Does the Caribbean still need the ACP-EU relationship?
The 1975 Georgetown Agreement, which led to the formation of the ACP and formed the bedrock through which the former colonies of Europe were able to negotiate and implement, together, cooperation agreements with the European Community may, according to some political observers, have outlived its purpose.
They have argued that new initiatives by Europe will, in the future, undermine the Georgetown Agreement, signed in 1975 at the time the First Lome Convention came into force laying down the rules for cooperation between Europe and the countries of three regions – Africa, Caribbean and Pacific.
Caribbean watchers make particular reference to the manner in which Europe negotiated and signed the Economic Partnership Agreements (EPA) with the Caribbean Forum (CARIFORUM) countries in 2008, instead of the customary single negotiation with the ACP as a bloc. Some African and Pacific countries are still holding out for the EPA for their regions.
EPA still a knotty issue
The main instrument governing EU-Caribbean trade is the Economic Partnership Agreement (EPA). The essential features of that agreement provides for reciprocal trade benefits to Europe and the Caribbean and covers trade in goods and as well as in services. It provides for significant balance in the liberalization of trade between the two groups – with up to 25 to free up EU trade with the Caribbean.
It is a more balanced trade arrangement eventually, but its initial adjustment cost for the Caribbean countries has rendered tardy the implementation by most of those countries. Moreover, in the area of services, certain aspects - especially that of visa requirements for Caribbean nationals to enter the EU countries to “sell their services” - remain an area of uncertainty and limitation. The agency committed to providing access – the EU – is not able to guarantee it, as visa entry facilitation remains in EU national hands.
The full implementation of the EPA therefore remains somewhat problematic despite its undoubted promise.
Indeed there are scholars, and even veteran EU-ACP observers, who have felt that once the Cotonou Agreement – the trade, aid and development mechanism that currently links the 79 ACP countries to Europe – comes to an end in 2020, Europe will put into place its own strategy, which it has signalled on numerous occasions, for future relations with the Caribbean and by extension the ACP grouping.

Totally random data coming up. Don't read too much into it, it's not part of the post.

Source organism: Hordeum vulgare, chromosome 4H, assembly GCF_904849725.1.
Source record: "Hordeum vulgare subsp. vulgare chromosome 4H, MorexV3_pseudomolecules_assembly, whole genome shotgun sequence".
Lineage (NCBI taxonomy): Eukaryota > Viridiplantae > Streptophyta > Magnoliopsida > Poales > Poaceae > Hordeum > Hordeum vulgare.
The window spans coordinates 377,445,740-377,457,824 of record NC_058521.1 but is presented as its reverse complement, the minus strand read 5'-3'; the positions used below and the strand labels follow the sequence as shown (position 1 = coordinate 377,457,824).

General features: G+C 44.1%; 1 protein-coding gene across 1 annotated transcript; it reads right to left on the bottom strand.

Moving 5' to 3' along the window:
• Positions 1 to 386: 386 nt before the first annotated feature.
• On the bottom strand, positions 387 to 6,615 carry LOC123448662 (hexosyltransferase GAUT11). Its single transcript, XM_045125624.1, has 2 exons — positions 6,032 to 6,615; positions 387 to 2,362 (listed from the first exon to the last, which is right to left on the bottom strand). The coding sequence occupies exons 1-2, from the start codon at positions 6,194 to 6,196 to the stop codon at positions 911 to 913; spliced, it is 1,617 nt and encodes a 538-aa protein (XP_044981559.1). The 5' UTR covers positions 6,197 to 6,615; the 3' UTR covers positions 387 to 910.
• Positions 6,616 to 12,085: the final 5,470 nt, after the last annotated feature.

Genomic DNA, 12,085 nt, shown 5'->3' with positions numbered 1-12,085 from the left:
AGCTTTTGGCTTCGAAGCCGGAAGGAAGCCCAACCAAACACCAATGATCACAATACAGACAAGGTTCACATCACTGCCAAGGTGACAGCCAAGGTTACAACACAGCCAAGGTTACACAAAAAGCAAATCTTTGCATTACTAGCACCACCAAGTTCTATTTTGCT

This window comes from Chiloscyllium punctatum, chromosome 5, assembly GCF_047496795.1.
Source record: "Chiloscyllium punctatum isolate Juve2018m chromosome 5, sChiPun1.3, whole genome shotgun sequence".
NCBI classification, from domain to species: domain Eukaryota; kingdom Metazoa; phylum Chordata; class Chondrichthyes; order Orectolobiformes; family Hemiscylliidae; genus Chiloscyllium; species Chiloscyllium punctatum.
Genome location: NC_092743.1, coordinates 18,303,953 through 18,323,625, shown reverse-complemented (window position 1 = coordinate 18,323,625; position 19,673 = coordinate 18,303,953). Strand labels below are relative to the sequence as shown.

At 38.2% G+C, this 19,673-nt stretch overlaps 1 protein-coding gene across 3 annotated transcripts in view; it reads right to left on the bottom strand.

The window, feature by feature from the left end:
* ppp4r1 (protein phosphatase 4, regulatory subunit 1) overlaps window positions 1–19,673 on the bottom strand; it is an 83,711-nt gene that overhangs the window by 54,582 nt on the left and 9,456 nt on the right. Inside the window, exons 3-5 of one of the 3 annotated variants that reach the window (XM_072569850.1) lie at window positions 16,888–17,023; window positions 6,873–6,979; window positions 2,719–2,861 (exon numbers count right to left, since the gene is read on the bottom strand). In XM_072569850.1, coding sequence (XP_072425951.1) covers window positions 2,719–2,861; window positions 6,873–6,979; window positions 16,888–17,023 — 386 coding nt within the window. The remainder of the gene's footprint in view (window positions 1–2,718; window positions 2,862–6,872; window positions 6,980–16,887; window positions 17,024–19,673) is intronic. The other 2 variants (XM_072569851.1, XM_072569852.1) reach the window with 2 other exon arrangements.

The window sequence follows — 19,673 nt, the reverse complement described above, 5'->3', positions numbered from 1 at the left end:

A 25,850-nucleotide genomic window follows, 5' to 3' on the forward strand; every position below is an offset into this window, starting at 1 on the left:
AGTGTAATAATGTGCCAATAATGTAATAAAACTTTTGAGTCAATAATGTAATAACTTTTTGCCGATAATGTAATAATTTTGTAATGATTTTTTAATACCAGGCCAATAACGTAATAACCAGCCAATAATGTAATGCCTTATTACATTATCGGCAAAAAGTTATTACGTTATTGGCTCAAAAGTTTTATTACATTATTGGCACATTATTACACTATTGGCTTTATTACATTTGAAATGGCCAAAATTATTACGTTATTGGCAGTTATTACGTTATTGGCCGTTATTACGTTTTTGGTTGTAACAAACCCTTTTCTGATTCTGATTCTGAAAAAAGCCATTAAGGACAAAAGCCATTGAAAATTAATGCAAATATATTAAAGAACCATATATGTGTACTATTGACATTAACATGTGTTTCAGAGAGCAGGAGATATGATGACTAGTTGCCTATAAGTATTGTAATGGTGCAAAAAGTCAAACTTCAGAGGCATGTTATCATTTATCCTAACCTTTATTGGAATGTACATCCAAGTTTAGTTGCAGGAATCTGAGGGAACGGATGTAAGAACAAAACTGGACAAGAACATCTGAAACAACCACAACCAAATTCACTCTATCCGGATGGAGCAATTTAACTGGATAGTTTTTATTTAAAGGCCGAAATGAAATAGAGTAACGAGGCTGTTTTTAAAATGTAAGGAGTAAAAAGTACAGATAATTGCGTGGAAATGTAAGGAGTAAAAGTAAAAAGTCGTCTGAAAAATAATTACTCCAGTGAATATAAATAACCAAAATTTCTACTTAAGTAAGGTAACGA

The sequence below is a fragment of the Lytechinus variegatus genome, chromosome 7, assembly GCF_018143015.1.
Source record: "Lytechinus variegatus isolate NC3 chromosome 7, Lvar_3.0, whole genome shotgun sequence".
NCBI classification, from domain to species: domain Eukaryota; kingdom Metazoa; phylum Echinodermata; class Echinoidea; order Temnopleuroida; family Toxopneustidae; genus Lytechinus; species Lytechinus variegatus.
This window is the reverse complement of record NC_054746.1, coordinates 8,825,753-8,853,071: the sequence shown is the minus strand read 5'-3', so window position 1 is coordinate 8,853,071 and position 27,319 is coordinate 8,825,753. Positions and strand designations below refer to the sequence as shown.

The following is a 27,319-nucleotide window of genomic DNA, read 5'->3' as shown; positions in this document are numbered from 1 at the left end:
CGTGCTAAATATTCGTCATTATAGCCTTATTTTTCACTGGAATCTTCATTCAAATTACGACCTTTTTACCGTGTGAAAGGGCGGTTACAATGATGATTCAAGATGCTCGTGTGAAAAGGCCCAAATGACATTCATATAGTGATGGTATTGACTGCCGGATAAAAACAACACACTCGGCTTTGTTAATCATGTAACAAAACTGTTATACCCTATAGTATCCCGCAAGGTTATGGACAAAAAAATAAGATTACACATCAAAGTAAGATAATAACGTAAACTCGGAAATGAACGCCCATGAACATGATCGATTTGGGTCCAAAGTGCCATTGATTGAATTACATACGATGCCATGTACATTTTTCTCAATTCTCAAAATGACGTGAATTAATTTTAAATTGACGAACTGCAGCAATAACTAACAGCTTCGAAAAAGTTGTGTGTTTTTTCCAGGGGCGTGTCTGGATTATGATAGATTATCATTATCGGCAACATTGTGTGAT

Moving beyond tradition
It is a situation that has not been lost on the Caribbean which has not hidden its desire to go “beyond” its traditional friends in Europe. In that regard, it has spoken, for example, of the need to embrace the so-called BRICS countries – Brazil, Russia, India, China and South Africa – acknowledging , according to St. Lucia’s Prime Minister Dr. Kenny Anthony that “the gales and harmattans of global politics and economics mean that we must be willing to venture through waters unchartered”.
In addition, the Caribbean has sought closer relations with Latin America and Central American countries, some of which are grouped in organisations such as CELAC (the Community of Latin American and Caribbean States), ALBA (Bolivarian Alliance for the Peoples of Our America) and Mercosur, the Common Market of the South being the most widely known among them.
When he served as chairman of the ACP Ministerial Council, St. Lucia’s Foreign Affairs Minister Alva Baptiste called for a united approach in dealing with Europe in the new dispensation. Baptiste acknowledged that it was necessary for the 79 ACP countries to defend their national interest and to promote the perspectives of home governments. They must also at the same time keep before them a “vision of the common good and our sense of collective destiny and purpose”.
The ACP, on its part, has also indicated its commitment to preparing for a relationship which goes beyond the EU as it had been in the past. To this end, it has established an Ambassadorial Working Group on Future Perspectives for the ACP, which is led by Guyana’s Ambassador to the ACP in Brussels, Dr. Patrick Gomes. The group is mandated to explore various alternative scenarios and to submit suggestions for repositioning of the ACP within the global arena. It has up to the end of 2014 to complete its work.